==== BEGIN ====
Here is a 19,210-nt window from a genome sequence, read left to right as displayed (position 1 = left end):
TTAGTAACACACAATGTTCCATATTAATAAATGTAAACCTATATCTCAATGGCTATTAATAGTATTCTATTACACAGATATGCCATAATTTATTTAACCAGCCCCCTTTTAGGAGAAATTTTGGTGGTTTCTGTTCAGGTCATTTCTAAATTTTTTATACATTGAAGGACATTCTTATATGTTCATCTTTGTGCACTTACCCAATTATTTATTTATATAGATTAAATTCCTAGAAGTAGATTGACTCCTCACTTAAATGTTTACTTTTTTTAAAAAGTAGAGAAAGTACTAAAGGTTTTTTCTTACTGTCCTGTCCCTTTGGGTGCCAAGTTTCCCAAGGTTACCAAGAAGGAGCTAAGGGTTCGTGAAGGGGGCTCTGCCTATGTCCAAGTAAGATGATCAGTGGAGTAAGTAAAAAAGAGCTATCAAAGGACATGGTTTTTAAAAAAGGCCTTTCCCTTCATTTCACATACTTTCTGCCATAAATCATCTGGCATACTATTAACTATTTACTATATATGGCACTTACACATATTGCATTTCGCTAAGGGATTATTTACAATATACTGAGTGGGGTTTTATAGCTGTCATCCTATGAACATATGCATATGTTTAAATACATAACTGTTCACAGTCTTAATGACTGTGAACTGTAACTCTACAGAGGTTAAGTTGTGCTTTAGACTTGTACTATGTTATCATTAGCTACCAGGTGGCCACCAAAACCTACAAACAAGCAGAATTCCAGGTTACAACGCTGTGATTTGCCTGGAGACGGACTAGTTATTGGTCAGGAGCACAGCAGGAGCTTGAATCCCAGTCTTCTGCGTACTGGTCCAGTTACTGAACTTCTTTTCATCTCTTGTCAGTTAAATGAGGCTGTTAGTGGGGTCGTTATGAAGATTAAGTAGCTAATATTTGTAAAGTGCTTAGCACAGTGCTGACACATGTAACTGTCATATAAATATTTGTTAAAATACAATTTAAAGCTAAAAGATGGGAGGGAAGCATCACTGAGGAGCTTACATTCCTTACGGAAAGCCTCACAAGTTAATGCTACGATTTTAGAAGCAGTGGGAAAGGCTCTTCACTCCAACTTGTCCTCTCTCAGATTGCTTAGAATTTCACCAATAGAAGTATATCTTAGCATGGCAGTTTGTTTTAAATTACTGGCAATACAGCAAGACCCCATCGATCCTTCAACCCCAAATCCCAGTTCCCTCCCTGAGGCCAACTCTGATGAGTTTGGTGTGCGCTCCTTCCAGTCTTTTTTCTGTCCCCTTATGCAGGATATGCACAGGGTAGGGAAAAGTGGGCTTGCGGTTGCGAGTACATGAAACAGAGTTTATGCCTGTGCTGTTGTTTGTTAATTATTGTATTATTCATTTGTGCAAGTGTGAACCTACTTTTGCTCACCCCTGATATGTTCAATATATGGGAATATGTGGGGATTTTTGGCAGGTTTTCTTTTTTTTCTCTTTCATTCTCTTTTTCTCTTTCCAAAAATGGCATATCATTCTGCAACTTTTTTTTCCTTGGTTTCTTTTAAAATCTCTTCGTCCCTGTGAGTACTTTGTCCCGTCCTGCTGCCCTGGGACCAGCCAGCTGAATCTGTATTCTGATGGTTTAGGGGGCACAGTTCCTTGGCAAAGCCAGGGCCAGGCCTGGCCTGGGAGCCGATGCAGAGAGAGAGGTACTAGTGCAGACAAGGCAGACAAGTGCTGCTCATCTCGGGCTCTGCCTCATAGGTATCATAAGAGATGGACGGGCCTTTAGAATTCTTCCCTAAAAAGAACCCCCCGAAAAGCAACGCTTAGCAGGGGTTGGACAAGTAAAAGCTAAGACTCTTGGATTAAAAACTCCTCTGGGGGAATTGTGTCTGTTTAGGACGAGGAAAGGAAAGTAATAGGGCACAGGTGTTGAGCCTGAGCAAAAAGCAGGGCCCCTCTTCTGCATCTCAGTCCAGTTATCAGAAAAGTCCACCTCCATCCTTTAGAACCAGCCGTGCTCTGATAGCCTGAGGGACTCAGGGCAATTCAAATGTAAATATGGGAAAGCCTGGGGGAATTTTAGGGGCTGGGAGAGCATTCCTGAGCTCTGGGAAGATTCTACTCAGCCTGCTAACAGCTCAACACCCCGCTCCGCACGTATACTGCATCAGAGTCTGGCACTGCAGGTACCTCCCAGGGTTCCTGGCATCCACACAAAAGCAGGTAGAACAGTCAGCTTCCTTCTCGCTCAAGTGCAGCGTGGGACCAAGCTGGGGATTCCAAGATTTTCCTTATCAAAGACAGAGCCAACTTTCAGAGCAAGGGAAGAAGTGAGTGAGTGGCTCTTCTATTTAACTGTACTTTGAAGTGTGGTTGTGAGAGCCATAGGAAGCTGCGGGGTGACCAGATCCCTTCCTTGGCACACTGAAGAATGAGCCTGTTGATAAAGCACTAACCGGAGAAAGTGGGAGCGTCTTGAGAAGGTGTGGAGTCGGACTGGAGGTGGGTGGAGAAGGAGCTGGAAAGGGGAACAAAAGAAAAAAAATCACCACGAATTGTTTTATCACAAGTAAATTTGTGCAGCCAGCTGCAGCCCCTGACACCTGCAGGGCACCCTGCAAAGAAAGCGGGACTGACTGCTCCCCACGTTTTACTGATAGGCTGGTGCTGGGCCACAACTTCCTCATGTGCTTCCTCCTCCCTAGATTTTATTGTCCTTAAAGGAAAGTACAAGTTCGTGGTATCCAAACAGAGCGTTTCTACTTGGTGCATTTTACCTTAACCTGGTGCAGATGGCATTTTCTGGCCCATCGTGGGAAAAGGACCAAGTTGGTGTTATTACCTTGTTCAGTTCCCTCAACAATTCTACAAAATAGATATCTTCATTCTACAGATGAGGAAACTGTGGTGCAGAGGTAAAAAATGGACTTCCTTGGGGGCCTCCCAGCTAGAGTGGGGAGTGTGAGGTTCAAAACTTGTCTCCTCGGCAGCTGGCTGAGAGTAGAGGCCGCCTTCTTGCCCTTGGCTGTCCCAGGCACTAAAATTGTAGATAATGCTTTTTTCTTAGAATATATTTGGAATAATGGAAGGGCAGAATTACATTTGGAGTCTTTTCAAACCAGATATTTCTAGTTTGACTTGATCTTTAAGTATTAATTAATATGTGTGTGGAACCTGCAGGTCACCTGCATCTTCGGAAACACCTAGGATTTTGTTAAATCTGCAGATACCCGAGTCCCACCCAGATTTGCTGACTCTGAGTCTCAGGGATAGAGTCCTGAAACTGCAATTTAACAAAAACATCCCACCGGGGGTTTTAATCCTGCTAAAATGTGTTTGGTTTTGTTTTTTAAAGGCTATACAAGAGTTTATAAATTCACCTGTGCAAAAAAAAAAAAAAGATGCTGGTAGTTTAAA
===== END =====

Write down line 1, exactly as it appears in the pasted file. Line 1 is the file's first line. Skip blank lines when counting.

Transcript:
Here is a 19,210-nt window from a genome sequence, read left to right as displayed (position 1 = left end):